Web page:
TAPAS.network | 2 December 2021 | Reviews and Reflections | Arman Farahmand-Razavi
REFLECTING on the 5th Annual Local Transport Summit in Brentford last month, I felt privileged to be part of a discussion that could come to be seen as a significant moment in the history of professional transport planning in the UK. The significance may not have been the event itself, or any of the individual speakers and their presentations. But after the traumatic experience of the past 18 months it provided a special opportunity to get together physically and to take stock of what had changed in the world since the start of the Covid-19 pandemic.
And the world certainly seems to be a different place, needing new approaches to addressing the very real challenges that humanity faces.
Aside from the consequences of the pandemic, which are still working through, the Summit came just after COP26. I wasn’t present at COP26, but there were plenty of people at the Summit who were also in Glasgow, and who shared their observations with us, and the implications for local transport.
The message from COP26: Inaction is not an option
The message from Greg Marsden, professor of transport governance at ITS Leeds, Richard Walker, transport planning and policy adviser at ITS Leeds / DfT, Martina Juvara, director of Urban Silence, and Keith Mitchell, director of Transport and Place at Stantec was clear and unambiguous; inaction is not an option.
We were reminded that addressing the problem is not all about ‘us’, both geographically and professionally. We need to view this as a global and multi-disciplinary challenge; nor is either all about politics or technology, but how we live as a society, and what we expect to individually be able to do.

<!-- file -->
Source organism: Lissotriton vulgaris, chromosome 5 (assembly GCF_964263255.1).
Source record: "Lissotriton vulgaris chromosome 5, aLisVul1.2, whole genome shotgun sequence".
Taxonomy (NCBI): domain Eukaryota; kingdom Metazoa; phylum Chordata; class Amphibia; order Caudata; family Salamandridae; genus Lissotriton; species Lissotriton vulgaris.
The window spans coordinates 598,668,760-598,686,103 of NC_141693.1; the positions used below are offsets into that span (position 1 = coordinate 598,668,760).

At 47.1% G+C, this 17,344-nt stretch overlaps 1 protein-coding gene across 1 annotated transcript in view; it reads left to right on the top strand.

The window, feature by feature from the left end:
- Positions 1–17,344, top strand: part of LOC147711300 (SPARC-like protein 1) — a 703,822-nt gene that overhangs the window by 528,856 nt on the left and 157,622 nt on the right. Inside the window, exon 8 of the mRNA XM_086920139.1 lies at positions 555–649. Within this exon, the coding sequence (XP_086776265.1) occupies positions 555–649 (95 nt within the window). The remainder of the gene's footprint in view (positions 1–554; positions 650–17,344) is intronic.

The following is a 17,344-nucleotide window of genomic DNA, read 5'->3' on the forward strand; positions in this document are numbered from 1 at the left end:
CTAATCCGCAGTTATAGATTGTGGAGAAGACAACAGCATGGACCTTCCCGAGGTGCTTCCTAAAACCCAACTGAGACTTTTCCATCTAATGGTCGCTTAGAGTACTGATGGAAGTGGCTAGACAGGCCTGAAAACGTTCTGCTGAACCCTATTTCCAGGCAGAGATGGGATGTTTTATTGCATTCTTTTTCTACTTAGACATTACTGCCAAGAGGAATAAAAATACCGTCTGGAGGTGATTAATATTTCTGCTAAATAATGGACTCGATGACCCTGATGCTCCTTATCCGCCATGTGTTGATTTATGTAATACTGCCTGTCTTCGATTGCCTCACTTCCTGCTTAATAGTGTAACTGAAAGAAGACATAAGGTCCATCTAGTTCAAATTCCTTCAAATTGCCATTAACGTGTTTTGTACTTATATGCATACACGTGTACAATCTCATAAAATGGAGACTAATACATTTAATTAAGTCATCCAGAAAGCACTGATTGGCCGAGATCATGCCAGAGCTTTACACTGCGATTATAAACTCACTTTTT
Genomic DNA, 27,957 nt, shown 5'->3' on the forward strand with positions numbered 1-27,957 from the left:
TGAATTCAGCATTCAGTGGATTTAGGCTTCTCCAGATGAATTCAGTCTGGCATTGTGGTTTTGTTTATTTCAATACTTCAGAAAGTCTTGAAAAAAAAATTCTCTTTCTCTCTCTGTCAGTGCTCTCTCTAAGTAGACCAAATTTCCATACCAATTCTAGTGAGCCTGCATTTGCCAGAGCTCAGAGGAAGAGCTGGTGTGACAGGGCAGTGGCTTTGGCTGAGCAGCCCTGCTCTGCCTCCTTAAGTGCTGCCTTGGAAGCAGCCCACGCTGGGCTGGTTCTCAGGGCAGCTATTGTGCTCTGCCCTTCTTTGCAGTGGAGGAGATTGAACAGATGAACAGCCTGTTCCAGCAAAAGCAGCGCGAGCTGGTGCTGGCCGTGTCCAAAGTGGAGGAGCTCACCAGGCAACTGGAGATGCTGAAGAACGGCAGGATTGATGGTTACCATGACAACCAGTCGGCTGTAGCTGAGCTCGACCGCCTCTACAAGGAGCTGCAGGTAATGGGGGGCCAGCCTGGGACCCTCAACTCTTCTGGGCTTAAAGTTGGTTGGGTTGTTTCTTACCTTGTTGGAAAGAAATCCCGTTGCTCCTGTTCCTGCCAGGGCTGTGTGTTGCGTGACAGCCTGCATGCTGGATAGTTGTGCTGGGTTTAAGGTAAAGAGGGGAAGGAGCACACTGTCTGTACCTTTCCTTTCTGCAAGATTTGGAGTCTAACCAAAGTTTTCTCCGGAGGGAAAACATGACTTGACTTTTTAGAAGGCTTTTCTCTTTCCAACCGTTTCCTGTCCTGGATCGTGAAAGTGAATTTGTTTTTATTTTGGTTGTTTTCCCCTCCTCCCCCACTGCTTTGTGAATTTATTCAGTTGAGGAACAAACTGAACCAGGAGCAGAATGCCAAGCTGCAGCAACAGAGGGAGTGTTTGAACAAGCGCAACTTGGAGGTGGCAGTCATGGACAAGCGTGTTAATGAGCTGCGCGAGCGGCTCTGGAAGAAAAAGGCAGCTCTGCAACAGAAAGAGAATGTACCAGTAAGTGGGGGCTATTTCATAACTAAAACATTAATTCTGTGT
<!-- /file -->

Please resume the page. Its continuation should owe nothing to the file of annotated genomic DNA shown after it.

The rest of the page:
To succeed in tackling climate change, local action in the UK must be joined up with national policy, and empowered to make a real contribution – quickly. We must establish data and evidence to improve decision making, and we need local place-based initiatives and programmes that encourage community participation and responsibility to make changes in what we do, and the impacts it has. All this implicitly requires cross sector collaboration.
A new era of Local Transport Plans: A more proactive DfT
The Summit was also an opportunity to take stock of the role of the public sector and recent more interventionist approach to transport. Stephen Fidler, who leads on local transport at the DfT, brought news of the revival of Local Transport Plans and their framework for supporting integrated funding of transport in local areas. We should also look forward to future local transport funding being conditional on quantifiable carbon reductions. There was news also of innovation for rural transport; the DfT expects Demand Responsive Transport to play a bigger role in rural transport in the future.